Frog tape:  I think the old phrase, “The coolest thing since sliced bread” should be updated to “The coolest thing since Frog Tape.”  Yes, it’s more expensive than regular masking or painters tape, but the results speak for themselves.  Little to no bleed through, just crisp lines.

Tweezers:  I don’t know about you, but after almost every paint job, small pieces of tape stay put.  I keep an old tweezer in my painting supplies to easily get those buggers off.

Disposable paint trays or aluminum foil:  Painting is enough of a pain, but clean up is even worse in my book.  I’ve started using aluminum foil to cover my paint tray.  When I’m done painting, just peel and toss.

Glidden paint:  Remember, your time spent painting isn’t worth it if your paint is junk.  In our humble opinions, Glidden is the best value paint.  Easy to apply, durable, and affordable.  Sure, Ben Moore is nice, but it also costs more.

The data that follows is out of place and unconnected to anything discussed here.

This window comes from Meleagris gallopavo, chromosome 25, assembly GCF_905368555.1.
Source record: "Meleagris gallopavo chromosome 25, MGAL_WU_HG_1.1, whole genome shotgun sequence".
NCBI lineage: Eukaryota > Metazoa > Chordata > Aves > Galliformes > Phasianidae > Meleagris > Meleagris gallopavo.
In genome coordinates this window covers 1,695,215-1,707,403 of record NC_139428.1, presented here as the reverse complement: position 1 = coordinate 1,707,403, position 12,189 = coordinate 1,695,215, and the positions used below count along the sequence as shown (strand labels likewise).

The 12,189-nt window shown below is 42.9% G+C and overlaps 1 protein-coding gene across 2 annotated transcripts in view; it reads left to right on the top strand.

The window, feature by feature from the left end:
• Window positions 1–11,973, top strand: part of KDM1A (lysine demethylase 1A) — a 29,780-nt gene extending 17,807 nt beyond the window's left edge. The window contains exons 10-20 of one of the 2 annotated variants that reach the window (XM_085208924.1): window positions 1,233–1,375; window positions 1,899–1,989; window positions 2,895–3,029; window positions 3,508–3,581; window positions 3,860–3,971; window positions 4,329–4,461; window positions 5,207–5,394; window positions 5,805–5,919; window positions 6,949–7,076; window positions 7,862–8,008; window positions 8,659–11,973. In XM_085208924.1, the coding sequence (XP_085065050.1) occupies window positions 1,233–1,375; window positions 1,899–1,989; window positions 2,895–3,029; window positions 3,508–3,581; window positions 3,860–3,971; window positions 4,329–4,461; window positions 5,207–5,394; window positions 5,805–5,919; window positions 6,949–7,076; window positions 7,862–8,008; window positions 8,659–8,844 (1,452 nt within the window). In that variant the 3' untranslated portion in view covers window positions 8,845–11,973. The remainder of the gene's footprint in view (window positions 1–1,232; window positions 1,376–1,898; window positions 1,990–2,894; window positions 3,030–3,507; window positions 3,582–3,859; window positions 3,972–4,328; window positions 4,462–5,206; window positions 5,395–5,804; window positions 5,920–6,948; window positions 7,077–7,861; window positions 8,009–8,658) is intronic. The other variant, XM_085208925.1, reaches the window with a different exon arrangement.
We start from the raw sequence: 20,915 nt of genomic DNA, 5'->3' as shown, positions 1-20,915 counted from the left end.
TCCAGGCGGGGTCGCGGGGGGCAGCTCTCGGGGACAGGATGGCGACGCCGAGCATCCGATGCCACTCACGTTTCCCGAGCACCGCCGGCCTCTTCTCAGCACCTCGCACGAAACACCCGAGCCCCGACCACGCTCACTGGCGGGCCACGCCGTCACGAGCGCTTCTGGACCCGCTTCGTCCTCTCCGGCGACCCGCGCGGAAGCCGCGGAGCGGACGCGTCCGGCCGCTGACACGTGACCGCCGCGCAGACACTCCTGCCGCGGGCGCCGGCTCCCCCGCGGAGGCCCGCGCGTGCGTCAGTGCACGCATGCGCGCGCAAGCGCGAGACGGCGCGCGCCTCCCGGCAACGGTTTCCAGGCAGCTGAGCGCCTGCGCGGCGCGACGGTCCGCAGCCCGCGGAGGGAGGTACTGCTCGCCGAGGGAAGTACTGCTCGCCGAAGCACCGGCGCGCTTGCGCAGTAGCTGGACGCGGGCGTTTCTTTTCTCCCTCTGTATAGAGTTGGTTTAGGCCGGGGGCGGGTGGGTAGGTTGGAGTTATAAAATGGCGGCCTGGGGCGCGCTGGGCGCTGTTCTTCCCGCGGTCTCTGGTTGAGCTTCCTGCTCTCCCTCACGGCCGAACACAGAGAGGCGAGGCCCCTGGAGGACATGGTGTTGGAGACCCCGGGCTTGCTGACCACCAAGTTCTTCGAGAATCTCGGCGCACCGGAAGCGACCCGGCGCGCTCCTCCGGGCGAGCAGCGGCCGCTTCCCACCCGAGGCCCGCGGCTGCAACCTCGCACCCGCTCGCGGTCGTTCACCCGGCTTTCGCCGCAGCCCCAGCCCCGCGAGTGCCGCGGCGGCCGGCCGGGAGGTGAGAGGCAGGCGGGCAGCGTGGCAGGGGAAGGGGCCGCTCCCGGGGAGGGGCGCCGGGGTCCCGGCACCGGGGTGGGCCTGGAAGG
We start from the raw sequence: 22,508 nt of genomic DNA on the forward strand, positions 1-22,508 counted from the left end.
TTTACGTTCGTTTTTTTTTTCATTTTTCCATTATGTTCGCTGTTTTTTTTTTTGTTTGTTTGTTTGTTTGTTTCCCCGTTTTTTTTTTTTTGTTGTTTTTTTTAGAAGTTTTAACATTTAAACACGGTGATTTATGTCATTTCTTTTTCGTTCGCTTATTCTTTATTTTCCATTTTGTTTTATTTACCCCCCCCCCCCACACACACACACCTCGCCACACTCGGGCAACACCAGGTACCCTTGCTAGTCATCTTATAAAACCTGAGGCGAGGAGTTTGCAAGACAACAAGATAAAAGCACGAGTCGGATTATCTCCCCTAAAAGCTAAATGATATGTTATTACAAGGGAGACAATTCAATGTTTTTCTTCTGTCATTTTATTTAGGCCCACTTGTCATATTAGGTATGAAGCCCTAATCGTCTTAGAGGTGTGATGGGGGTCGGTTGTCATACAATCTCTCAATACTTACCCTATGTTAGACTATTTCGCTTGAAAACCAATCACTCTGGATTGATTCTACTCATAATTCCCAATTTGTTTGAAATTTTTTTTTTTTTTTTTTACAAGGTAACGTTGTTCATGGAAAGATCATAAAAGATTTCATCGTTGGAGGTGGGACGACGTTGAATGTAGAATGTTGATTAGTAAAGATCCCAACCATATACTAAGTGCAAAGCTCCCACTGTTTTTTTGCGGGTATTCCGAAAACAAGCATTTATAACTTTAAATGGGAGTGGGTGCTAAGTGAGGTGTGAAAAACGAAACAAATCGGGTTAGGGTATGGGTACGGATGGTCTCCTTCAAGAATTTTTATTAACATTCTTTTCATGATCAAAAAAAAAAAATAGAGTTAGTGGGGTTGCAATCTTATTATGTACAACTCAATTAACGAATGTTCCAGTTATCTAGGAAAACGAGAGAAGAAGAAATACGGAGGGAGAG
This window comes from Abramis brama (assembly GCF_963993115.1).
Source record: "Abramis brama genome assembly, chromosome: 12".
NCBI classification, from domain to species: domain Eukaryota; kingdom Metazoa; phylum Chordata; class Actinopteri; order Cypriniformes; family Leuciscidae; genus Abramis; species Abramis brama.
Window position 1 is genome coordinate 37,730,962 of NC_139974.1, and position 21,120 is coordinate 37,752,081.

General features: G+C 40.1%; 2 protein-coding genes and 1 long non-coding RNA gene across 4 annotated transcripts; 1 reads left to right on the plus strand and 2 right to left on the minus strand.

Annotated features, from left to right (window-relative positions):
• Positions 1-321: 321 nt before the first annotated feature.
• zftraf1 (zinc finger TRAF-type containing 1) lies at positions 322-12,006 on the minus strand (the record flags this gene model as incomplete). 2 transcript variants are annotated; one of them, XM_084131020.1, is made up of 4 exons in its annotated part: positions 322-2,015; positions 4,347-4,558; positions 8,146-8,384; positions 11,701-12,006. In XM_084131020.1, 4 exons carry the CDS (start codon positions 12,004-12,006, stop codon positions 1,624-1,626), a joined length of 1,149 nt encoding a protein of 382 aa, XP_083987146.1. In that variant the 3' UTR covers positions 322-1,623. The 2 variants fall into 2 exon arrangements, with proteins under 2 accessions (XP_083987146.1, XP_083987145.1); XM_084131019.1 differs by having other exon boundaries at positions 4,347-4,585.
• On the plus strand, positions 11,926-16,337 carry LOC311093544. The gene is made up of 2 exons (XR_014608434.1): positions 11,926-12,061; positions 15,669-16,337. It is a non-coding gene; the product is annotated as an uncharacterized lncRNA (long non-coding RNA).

What are your can’t live without paint supplies, tips, or tricks?

Please note:  We were not compensated for this post, we simply love these items and want to share with you.

A Boatload of Thanks

With Thanksgiving three days away, we thought it was time to share a simple table setting.  Several weeks ago, while at a thrift store, I found a beautiful gold ringed glass and pitcher set.  My sister and I both wanted it, so she took four of the six glasses and the pitcher.  Those two glasses I got sparked this place setting.  Not one to like warm colors like red, I decided on a color scheme of blue and gold.

While at HoLo (Hobby Lobby), I spied bandannas for 99 cents each.  I bought one in an aqua color to see if it washed well.  If it did, I thought it would make a perfect napkin.  Luckily, after one wash cycle, it softened enough.